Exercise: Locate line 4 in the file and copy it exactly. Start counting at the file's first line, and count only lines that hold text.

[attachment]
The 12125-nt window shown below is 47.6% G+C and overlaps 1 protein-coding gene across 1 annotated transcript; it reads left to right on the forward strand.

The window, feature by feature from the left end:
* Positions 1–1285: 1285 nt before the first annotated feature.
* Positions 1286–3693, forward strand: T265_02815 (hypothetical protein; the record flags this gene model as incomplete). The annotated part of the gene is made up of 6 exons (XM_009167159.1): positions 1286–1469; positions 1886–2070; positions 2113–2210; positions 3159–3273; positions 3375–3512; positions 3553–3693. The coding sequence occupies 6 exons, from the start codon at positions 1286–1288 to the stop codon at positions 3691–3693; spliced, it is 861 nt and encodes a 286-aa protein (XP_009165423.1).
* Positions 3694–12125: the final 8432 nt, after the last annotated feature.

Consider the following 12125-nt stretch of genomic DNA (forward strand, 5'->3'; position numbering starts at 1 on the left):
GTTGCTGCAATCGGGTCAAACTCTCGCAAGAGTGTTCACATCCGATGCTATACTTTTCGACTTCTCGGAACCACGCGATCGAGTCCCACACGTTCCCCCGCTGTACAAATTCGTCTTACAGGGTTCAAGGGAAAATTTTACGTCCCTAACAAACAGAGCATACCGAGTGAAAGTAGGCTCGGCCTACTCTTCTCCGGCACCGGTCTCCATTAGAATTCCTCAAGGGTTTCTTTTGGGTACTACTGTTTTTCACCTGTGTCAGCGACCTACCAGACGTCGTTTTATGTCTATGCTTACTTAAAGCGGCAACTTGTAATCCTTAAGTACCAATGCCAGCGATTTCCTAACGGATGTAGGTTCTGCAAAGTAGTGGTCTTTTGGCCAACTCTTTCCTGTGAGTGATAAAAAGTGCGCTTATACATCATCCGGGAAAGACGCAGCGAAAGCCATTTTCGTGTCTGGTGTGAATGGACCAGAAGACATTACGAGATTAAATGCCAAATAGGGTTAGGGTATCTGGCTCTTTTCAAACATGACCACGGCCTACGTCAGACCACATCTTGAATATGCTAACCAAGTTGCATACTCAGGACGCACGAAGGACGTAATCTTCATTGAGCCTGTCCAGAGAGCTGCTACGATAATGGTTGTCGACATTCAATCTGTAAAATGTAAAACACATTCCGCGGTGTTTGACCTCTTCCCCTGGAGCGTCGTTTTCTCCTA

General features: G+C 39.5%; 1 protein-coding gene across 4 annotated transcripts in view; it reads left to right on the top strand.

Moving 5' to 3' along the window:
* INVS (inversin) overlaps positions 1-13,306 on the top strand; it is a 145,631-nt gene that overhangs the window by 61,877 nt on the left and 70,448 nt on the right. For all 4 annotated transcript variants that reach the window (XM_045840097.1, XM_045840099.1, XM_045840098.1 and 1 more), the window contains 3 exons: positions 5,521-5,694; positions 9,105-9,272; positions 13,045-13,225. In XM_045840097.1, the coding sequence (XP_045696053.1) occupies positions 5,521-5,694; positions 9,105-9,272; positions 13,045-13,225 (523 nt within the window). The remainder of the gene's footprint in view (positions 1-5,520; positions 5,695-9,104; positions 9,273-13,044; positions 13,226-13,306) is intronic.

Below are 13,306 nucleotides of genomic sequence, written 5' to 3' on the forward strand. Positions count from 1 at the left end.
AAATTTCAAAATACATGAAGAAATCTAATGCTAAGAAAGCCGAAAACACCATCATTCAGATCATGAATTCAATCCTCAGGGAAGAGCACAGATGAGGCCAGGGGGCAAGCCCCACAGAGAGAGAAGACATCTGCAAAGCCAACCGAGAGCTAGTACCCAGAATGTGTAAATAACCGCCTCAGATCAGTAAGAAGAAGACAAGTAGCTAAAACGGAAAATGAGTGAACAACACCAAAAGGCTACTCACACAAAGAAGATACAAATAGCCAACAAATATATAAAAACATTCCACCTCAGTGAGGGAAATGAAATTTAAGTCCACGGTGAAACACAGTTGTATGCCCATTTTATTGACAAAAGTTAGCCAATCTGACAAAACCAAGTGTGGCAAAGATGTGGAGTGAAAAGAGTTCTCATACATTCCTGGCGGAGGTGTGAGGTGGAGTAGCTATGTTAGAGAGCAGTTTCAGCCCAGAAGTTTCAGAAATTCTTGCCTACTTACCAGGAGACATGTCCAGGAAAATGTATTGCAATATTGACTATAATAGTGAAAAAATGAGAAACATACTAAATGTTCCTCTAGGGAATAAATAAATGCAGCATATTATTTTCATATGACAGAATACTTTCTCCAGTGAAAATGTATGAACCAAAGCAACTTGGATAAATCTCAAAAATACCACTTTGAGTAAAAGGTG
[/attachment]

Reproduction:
* Positions 1286–3693, forward strand: T265_02815 (hypothetical protein; the record flags this gene model as incomplete). The annotated part of the gene is made up of 6 exons (XM_009167159.1): positions 1286–1469; positions 1886–2070; positions 2113–2210; positions 3159–3273; positions 3375–3512; positions 3553–3693. The coding sequence occupies 6 exons, from the start codon at positions 1286–1288 to the stop codon at positions 3691–3693; spliced, it is 861 nt and encodes a 286-aa protein (XP_009165423.1).